This might be true for some artists, so be careful what you’re looking at because it could influence your current work, good or bad.

With this in mind I want to go back to the question, do I personally think Instagram is dying? No… I feel there is still a place for it in mainstream social media? Do I think more and more artists are looking elsewhere for inspiration and paying less attention to the digital screen world? Yes… When it comes to getting inspiration, But when it comes to distributing content and our work, the internet is still King and Queen.

Digital screens are here to stay, the internet is the next industrial revolution, people are demanding things to be quicker, faster and at a lower cost. First, it was mass produced items, now it has become saving time. The demand for same day delivery as an example. Instagram delivers on those desires, needs and wants. Your cell phone is the new TV, billboard, radio and newspaper. It’s not going away, but something is happening, more and more of us are becoming self-aware of the amount of time we are in front of it.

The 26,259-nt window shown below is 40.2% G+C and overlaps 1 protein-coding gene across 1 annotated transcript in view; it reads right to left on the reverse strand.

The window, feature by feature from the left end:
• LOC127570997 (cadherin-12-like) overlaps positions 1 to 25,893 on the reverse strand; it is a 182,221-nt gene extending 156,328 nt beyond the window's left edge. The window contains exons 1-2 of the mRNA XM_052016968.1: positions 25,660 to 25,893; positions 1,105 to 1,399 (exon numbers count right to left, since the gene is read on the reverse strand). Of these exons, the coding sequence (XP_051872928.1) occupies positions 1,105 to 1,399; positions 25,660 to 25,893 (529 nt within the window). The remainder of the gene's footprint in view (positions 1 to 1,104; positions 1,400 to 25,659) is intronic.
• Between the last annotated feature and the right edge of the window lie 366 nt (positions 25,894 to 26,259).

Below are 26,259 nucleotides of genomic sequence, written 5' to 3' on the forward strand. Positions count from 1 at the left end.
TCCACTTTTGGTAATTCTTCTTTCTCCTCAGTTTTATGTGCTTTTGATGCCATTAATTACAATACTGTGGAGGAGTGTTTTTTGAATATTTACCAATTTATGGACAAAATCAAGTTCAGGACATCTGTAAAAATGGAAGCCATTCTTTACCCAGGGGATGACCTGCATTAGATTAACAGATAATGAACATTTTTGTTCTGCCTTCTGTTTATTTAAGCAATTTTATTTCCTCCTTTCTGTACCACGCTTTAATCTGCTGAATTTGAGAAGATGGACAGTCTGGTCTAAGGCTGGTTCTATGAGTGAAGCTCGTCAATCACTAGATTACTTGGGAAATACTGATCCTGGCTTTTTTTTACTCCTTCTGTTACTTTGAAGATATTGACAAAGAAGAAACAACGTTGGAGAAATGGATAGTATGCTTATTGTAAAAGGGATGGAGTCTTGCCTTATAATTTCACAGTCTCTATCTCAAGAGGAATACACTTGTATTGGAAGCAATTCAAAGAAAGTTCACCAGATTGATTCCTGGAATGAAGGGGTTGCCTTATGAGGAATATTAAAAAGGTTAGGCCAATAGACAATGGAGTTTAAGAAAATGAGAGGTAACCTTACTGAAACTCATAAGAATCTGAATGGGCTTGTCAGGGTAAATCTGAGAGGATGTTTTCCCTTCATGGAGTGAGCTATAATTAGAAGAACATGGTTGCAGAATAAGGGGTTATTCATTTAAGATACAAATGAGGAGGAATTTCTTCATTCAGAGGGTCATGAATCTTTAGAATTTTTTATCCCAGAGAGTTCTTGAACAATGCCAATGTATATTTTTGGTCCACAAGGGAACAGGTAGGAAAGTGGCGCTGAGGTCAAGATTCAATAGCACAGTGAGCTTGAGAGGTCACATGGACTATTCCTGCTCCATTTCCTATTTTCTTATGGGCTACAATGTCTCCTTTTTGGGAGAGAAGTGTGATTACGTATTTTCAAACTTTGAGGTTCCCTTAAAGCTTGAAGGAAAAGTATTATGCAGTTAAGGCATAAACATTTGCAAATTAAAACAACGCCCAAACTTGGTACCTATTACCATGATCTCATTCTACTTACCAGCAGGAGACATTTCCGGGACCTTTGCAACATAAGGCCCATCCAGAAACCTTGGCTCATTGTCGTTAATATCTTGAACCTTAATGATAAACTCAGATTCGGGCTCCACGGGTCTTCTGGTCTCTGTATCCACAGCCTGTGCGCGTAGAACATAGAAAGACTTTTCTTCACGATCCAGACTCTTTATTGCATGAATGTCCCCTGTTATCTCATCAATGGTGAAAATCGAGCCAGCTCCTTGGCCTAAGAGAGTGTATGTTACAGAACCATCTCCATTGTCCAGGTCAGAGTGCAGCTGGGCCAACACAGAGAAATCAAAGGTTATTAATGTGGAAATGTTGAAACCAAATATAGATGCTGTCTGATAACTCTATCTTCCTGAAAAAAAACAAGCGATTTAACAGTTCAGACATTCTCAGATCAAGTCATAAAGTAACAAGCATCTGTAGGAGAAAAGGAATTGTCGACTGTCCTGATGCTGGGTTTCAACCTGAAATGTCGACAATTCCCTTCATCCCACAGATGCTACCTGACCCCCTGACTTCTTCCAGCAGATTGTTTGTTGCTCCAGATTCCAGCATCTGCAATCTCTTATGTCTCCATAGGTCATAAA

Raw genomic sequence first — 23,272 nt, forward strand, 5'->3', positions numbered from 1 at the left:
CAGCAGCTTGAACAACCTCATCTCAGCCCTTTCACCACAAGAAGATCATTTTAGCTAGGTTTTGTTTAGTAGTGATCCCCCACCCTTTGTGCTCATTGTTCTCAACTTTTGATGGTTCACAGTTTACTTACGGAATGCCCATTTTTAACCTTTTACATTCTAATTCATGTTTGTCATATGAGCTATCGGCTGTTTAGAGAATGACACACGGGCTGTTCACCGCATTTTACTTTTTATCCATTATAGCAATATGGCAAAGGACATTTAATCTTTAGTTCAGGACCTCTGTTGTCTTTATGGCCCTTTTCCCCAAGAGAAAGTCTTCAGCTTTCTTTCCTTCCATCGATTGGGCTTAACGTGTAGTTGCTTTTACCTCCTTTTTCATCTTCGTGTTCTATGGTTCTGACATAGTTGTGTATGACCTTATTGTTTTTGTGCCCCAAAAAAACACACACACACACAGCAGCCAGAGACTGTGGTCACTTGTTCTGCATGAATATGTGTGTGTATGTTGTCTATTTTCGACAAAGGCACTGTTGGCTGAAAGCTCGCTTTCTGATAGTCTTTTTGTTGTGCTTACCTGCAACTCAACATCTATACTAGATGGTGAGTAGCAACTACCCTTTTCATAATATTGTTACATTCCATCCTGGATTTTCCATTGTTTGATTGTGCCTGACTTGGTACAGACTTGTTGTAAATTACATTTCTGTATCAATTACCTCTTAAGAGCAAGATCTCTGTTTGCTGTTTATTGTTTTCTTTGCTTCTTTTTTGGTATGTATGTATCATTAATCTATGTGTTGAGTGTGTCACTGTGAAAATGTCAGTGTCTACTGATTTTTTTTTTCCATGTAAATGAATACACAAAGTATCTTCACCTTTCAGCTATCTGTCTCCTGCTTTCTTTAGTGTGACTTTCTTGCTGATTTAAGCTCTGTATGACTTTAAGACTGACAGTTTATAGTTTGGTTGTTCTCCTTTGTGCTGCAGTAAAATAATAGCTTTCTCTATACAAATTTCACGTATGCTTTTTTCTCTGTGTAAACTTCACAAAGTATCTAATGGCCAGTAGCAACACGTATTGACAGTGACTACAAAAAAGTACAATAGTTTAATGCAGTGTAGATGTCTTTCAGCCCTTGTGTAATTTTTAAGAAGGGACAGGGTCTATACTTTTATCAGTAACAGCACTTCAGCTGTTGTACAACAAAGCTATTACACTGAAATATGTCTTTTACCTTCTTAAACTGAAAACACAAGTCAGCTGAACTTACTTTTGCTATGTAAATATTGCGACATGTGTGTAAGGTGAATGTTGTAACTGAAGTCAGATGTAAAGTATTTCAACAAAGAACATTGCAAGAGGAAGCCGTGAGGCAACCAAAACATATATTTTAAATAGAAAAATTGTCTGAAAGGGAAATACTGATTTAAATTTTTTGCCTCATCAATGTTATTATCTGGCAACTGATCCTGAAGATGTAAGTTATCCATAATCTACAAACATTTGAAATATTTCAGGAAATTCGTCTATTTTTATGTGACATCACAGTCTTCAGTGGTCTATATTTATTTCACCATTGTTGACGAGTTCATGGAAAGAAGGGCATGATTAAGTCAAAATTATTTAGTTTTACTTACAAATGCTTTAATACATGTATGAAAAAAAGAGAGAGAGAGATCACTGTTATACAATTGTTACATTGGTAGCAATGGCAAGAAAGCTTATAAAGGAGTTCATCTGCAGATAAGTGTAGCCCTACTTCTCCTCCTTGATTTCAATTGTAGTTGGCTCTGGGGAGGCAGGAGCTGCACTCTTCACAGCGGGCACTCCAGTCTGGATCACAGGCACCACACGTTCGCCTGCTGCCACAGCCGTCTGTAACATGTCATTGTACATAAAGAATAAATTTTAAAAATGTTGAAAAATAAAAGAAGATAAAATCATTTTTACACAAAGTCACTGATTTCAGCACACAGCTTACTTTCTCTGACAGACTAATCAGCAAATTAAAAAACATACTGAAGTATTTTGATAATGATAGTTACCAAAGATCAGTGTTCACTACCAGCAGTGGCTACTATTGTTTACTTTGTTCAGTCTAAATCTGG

I personally spend to much time on Instagram, the amount you spend on it might be different. I know every minute I spend scrolling, I could be writing instead. I could be outside in the world, capturing it. Or I could be editing my photos in the darkroom. I know I should be doing something else, but I can’t help myself. It’s an addiction, an addiction to the endorphins that I’m rewarded with every like and comment. Is Instagram dying? Or is Instagram King and Queen of social media? What are your thoughts?

About the Author

Alexander Ben Korako Watson, best known as A.B Watson is a photographer based in Auckland, New Zealand. You can find out more about him on his website, follow his work on Instagram and Facebook or reach out to him through Twitter. This article was also published here and shared with permission.

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9 responses to “Is Instagram Dying?”

  1. Tj Ó Seamállaigh Avatar
    Tj Ó Seamállaigh

    I left Instagram for completely different reasons. It’s becoming stupid, specially with its new algorithms and the stupid chronological order scrambling. This is one side of the story; The other side is, I’m sick of people who do the “follow for follow” scheme (and most of the time they would ditch you and never give a like again) and the friends in real life who interact with all other photographers they know (and allow me to say it is an obvious hypocrisy) but when it comes to a simple like to the posts I do “daily” I don’t see a thing from them. All in all, Instagram became a waste of my time and I better invest my time in other things and chores (not necessarily in photography but surely I can do something useful out there!) – and let’s not forget the annoying ads.